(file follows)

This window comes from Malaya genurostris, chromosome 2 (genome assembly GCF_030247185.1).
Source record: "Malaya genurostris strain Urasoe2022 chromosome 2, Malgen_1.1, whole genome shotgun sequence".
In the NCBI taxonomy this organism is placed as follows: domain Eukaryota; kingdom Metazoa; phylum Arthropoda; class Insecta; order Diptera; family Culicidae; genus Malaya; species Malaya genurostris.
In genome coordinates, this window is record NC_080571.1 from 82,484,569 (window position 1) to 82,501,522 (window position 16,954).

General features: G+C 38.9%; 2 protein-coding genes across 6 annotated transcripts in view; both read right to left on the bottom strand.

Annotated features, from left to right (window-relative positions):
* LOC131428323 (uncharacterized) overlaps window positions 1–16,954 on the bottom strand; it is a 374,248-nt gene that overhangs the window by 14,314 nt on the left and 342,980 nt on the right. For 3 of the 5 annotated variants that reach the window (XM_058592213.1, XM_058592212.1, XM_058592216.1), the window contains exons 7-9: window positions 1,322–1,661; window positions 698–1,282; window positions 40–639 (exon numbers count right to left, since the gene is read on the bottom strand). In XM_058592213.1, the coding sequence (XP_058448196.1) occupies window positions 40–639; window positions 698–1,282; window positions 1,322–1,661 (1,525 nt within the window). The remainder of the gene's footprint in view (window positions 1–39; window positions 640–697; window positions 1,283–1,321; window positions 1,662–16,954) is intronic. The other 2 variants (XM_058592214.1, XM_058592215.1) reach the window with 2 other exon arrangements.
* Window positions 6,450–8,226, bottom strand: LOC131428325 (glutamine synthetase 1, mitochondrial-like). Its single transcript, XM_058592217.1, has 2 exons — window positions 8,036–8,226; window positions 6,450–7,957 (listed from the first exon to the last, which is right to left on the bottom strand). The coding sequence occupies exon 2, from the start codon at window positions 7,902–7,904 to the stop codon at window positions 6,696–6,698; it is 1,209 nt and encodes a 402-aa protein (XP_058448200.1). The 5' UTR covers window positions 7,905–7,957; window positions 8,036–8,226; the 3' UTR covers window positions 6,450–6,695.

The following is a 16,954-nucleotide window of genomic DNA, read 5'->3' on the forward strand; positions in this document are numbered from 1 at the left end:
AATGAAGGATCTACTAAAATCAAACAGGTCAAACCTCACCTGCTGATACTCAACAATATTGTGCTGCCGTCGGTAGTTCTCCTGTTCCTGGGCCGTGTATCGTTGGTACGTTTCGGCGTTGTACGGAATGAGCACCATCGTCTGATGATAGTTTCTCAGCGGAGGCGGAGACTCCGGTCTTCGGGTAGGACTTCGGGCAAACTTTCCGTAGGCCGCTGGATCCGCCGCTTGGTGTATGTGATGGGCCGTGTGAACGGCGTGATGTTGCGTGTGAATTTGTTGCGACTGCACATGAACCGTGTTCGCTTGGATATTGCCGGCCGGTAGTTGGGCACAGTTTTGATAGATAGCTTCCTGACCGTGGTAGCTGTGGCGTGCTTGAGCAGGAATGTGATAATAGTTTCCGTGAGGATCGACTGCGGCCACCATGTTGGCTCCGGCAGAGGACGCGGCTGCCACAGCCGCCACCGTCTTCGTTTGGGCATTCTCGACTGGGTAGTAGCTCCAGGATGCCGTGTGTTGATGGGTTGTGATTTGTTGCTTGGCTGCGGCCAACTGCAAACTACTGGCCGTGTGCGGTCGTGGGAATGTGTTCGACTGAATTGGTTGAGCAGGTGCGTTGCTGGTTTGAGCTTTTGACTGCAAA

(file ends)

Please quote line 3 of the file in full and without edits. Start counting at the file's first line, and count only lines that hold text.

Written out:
In the NCBI taxonomy this organism is placed as follows: domain Eukaryota; kingdom Metazoa; phylum Arthropoda; class Insecta; order Diptera; family Culicidae; genus Malaya; species Malaya genurostris.